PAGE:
Thursday, March 01, 2012
"You Should Only Have To Get Rich Once" by Russell E. Holcombe
I just finished reading a book called "You Should Only Have to Get Rich Once" by author Russell E. Holcombe. As a Certified Financial Planner, Russell Holcombe's goal is to help wealthy clients better understand how to manage their money and to stay wealthy.
I'll be candid with you, when it comes to talking about investing I get very confused. My husband and I have a few small accounts but nothing that amounts to putting us into the 'wealthy' category. I certainly hope that someday we'll be in a much higher tax bracket, but for now I'll settle for where we are.
Regardless, I began reading this book feeling a bit nervous that I might get lost or overwhelmed with discussions about financial matters and the "how to's" about investing. But I was pleasantly surprised at how much I enjoyed this book.
For starters let me say that I try very hard to live my life honestly. I'm not only honest with others, but I'm also honest and true to myself. I try to make decisions that take me in the direction that "I" want to go and not the direction that I am expected to go. I have my own home based business and believe me when I tell you that I didn't have many cheerleaders rooting for me when I made the decision to forge my own path. Everyone seemed to be a 'Doubting Thomas' and their words of encouragement were few. But I'm an entrepreneur and I think differently. I wanted (and still want) different things for my family. I want to run my life the way I see fit. I don't want to live out my days according to what others' opinions may be.
That kind of honesty coupled with a conservative mentality toward money puts me in the right frame of mind to appreciate Mr. Holcombe's advice and teachings. And let me add that, like me, my husband is a sole proprietor and even more conservative with money than I am.
As a financial professional Mr. Holcombe has seen many wealthy persons that have fallen for the "traps of the financial factory". Sadly many of these people have lost a good portion of their wealth when it really wasn't necessary. While the author began writing this book many years ago, he was still writing it during the economic disaster of 2008. He believes that some of the wealth that was lost in that downturn was simply due to over-investing.
He explains that if you only focus on making a profit then that's where your trouble lies. Unfortunately, "Profit can be an addictive narcotic. Everyone wants it. People will do anything to get a hit of it in their portfolio."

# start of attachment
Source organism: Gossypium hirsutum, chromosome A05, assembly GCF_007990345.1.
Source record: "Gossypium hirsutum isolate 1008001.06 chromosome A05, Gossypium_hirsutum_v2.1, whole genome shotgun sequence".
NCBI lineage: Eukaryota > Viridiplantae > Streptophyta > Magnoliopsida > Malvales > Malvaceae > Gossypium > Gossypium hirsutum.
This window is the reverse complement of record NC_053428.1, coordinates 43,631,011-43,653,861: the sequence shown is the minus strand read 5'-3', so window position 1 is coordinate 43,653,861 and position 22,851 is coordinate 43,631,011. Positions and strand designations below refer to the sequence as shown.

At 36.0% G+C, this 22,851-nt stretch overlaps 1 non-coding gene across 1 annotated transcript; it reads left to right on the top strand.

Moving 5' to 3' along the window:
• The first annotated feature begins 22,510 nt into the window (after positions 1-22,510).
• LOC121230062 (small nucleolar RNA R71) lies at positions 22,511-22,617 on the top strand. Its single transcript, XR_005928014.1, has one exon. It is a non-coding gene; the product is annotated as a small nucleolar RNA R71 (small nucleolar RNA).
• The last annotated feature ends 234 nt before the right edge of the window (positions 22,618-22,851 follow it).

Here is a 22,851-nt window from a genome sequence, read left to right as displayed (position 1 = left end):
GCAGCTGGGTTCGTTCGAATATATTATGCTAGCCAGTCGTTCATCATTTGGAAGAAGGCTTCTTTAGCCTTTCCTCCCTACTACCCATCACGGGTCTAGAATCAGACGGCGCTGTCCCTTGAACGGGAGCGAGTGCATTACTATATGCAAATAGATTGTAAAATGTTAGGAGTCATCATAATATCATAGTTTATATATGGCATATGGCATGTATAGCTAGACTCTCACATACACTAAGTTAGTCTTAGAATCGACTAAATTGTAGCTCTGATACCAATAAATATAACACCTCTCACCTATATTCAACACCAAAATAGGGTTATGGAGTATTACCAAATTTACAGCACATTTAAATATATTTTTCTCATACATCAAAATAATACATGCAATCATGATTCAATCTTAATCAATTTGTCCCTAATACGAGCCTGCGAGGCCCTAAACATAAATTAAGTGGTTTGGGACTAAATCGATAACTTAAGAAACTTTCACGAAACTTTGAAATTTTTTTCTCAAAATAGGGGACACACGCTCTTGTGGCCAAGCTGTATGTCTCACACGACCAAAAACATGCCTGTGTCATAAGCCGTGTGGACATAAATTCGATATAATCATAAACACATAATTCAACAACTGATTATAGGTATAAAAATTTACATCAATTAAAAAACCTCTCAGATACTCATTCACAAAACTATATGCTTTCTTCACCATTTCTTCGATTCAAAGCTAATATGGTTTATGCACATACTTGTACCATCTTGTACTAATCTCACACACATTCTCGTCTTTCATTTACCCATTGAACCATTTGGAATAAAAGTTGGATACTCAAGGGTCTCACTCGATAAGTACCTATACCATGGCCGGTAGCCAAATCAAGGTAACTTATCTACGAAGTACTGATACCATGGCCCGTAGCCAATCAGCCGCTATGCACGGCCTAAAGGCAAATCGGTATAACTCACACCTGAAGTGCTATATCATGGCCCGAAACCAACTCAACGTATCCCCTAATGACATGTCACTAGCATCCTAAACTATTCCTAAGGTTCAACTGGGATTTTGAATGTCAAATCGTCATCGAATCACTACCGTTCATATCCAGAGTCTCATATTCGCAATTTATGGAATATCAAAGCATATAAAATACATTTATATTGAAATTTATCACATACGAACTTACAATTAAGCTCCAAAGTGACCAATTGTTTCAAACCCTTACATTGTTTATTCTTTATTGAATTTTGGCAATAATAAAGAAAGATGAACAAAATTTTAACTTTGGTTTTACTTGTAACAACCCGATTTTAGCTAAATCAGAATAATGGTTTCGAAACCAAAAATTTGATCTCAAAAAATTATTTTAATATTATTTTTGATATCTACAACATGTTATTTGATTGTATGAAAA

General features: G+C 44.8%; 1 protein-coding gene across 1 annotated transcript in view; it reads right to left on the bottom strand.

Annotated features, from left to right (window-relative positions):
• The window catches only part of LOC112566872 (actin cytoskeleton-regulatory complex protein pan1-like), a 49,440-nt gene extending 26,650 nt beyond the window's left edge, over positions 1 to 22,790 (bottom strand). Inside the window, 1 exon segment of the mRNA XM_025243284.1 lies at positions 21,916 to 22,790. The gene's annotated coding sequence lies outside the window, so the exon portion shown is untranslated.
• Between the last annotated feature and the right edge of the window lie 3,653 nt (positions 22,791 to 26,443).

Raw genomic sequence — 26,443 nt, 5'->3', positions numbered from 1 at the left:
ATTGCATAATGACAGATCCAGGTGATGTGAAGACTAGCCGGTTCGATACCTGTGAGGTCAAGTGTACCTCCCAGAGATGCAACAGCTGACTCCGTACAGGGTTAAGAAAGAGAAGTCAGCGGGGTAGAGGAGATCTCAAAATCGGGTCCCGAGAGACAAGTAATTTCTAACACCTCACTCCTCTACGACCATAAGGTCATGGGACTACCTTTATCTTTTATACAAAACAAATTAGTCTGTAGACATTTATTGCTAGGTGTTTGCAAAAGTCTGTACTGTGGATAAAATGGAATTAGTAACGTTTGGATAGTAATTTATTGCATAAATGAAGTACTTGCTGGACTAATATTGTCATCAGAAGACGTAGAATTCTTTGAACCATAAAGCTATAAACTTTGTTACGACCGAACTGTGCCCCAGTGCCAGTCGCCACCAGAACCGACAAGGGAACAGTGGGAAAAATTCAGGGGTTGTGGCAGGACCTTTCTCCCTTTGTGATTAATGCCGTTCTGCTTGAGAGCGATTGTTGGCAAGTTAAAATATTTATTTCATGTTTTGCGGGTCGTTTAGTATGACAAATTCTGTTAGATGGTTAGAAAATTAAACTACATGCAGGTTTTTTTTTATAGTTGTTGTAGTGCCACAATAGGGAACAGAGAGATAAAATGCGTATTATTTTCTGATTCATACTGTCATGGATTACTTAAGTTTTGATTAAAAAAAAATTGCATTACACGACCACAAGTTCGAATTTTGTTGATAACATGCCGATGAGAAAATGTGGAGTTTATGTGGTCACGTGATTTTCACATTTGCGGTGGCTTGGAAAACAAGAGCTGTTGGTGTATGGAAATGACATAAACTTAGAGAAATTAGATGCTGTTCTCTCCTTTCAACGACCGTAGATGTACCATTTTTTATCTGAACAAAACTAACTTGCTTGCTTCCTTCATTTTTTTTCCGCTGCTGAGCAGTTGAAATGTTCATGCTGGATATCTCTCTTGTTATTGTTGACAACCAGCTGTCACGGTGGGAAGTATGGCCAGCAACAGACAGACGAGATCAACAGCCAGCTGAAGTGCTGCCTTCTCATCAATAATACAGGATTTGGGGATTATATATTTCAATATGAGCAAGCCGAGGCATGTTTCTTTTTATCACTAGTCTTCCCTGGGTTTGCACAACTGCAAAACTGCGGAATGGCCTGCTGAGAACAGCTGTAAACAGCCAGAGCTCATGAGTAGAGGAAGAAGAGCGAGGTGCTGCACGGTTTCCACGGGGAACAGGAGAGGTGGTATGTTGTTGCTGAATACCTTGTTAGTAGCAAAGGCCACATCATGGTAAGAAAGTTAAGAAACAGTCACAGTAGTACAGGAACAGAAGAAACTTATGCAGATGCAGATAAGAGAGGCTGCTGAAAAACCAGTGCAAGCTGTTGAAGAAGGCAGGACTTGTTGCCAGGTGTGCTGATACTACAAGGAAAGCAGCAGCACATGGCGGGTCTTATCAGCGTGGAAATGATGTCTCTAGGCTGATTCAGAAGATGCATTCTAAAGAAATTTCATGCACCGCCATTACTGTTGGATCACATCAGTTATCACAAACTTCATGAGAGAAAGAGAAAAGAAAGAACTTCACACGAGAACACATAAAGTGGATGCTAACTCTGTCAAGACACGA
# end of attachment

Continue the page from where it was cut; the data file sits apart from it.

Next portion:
He wants people to change the way they think about money. In his opinion when a wealthy person reaches a certain level of wealth he or she needs to stop over-investing. Now understand, he doesn't say to stop investing, just stop over-investing. There is a difference and in my opinion it makes complete sense. His comparison is that of running a race. You've run the race and you've reached the finish line. Common sense says that's the point when you stop running. Right? But what would you think if you saw someone running a race yet once they've passed the finish line they continue to run? Most people would consider that person as crazy!
So how do you figure out when to stop over-investing? The author explains that one needs to find their "Point of Independence" (POI) which he defines as:
"Your Point of Independence is the intersection in the road where the money you need to do whatever you want to do in life is funded without your labor."
Wow! That sounds like a wonderful intersection! It's a very interesting concept and the book shares a variety of stories of people who figured out their own personal POI, who were wise and stayed in control of their money. And it also shares stories about some wealthy people who weren't so wise. It really has helped to change the way I think about my money and what I hope my money will do for me someday.
As I stated earlier, my husband and I have a long way to go to reach the level of income where we should begin this line of thinking. But there's nothing wrong with preparing, right? And it's a great feeling to know that you shouldn't fall for or believe everything your financial advisor tells you. Prior to reading this book my husband and I had a meeting with our financial advisor. My husband is much more outspoken than I and he was feeling frustration with what our advisor was trying to tell us. We left the meeting feeling uneasy and disagreeing with the numbers and comparisons our advisor was sharing with us.
Magically a few days later this book appeared in my mail box. How about that! Talk about the universe trying to send us a message!
So I've learned that just as my entrepreneurial mind set told me I must forge my own path I also have to do the same from a financial perspective. Be your own pioneer and figure out what suits your life best. Be honest with yourself and figure out what you want your money to do for you. There is no need to jump on every bandwagon that comes along and agree with every one else's opinion of how you should handle your wealth.
I highly recommend this book!
***And one final note: The author was kind enough to send me a second copy of his book to use as a give away to one of my followers. Immediately after this post goes live I'll be sharing the link on Twitter and my Facebook Page. I'll continue to promote this contest over the next several days. The tenth person to contact me will be the winner. You can contact me via Direct Message on Twitter, message me on Facebook or comment on my blog. It's very simple! Good luck!***